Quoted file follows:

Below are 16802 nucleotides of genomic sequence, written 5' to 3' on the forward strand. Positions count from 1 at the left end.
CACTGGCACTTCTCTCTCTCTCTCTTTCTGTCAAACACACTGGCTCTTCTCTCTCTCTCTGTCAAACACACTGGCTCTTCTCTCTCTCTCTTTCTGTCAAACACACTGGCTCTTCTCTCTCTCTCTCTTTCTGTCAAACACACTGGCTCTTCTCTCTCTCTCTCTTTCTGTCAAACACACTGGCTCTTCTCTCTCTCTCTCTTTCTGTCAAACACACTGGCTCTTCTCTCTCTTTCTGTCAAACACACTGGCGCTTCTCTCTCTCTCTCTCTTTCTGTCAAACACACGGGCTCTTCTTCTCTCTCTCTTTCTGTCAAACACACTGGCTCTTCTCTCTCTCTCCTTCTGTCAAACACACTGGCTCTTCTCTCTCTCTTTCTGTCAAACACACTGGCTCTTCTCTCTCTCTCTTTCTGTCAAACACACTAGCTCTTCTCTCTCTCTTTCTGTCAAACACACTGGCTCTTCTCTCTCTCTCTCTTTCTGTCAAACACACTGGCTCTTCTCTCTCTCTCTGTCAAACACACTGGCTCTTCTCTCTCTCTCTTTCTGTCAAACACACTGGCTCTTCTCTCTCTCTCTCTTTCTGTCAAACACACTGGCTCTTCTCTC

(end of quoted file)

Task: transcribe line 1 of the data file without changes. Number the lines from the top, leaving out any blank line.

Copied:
Below are 16802 nucleotides of genomic sequence, written 5' to 3' on the forward strand. Positions count from 1 at the left end.